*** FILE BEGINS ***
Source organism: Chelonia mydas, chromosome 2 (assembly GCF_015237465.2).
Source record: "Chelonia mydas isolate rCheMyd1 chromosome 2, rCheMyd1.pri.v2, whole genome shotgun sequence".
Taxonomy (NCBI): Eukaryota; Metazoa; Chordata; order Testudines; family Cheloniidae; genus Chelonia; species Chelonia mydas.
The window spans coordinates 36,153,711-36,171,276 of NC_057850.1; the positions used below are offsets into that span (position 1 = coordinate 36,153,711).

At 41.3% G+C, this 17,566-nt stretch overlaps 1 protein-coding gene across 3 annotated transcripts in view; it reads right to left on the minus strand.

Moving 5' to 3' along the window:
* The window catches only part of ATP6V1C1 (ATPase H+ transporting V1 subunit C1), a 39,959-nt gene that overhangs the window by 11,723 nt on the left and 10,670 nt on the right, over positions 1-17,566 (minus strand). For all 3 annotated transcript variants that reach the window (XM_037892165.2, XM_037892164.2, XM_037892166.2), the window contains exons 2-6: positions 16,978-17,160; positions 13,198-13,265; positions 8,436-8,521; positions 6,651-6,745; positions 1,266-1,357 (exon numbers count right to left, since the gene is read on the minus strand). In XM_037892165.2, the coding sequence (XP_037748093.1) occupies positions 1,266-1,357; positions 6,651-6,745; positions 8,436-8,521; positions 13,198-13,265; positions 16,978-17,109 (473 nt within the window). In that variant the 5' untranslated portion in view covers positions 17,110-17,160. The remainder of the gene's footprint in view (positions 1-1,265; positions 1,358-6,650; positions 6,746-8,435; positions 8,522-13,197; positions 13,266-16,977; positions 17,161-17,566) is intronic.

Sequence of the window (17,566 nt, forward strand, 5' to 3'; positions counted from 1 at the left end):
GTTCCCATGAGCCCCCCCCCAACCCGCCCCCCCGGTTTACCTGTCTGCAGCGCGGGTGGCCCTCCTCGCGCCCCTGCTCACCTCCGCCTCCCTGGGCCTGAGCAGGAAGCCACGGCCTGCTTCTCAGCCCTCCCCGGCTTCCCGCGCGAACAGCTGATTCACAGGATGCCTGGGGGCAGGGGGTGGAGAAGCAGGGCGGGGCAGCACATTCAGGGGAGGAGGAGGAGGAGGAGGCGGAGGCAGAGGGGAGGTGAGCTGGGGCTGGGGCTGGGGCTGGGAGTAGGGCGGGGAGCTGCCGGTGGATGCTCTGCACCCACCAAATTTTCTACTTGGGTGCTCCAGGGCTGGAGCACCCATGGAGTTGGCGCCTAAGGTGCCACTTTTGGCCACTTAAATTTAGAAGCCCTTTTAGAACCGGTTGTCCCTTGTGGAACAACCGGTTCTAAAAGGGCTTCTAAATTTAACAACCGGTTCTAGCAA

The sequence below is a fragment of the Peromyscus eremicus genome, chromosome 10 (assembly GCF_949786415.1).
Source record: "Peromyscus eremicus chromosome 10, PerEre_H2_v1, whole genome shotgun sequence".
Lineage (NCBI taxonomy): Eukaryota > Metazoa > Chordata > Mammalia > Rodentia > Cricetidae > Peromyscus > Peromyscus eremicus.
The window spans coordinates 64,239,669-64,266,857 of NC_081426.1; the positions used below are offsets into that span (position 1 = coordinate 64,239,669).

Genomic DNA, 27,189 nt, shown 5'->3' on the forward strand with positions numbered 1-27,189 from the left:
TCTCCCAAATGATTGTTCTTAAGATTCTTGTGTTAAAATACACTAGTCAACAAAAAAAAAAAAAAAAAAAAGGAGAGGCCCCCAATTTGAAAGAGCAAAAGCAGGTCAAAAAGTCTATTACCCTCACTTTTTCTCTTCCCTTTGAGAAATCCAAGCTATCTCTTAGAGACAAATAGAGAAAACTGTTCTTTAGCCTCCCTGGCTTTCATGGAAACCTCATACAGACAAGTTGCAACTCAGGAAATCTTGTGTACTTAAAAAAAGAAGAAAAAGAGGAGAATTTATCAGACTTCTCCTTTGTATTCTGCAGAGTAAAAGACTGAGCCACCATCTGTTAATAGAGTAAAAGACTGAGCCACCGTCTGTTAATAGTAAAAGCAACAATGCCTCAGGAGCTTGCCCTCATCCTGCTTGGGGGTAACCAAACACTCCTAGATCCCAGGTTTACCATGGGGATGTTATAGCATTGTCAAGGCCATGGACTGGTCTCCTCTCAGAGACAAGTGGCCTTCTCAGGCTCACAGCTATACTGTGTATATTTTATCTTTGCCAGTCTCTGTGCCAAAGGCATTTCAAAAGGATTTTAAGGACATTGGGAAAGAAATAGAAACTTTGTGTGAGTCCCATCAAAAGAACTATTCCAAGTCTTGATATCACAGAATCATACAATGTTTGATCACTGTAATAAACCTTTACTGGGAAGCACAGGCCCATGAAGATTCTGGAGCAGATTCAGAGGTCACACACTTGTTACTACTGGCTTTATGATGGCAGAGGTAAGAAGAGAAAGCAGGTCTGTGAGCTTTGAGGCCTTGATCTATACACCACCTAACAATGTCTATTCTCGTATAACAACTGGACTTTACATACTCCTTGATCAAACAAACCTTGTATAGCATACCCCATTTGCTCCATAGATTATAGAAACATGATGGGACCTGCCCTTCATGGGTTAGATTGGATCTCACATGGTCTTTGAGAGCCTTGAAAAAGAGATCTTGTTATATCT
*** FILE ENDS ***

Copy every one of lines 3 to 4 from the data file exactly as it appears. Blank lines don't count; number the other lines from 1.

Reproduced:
Taxonomy (NCBI): Eukaryota; Metazoa; Chordata; order Testudines; family Cheloniidae; genus Chelonia; species Chelonia mydas.
The window spans coordinates 36,153,711-36,171,276 of NC_057850.1; the positions used below are offsets into that span (position 1 = coordinate 36,153,711).